In 1969, Olivetti launched a fiery red portable typewriter which quickly became so iconic that it was already part of MoMA's permanent collection by 1971. The Olivetti Valentine portable typewriter was designed by industrial designer Perry King in collaboration with Ettore Sottsass and was in released in 1969 along with a groovy advertisement campaign.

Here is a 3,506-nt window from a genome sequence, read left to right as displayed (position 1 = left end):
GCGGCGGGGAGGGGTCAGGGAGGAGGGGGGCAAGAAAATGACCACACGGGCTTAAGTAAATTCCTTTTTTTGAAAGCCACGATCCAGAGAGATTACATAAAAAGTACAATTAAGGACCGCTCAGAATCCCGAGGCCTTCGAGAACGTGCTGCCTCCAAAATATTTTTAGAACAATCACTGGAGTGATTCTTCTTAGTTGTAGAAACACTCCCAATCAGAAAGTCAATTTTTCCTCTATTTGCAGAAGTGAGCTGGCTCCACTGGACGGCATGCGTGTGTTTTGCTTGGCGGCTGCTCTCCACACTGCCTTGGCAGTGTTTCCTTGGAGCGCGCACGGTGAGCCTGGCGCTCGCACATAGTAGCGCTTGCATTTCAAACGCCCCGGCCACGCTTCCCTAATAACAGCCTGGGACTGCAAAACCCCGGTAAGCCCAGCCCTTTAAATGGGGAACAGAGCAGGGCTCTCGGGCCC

The designers wanted the Valentine Typewriter to be an "anti-machine machine," for use "anyplace but an office. Olivetti produced the Valentine in two colors: red and the rarely seen white edition. As a typewriter the Valentine was not an outstanding commercial success for Olivetti, however its radical design was recognized as revolutionary. the Valentine expresses the mood of its time: goodbye to the bulky cast-iron housings of old typewriters, hello to the new mobility of a light, modern, plastic casing made from ABS. When the outer case is closed, the Valentine is totally covered by a simple plastic shell. The Valentine is revered as a 20th century design icon and has been collected and displayed by design museums internationally.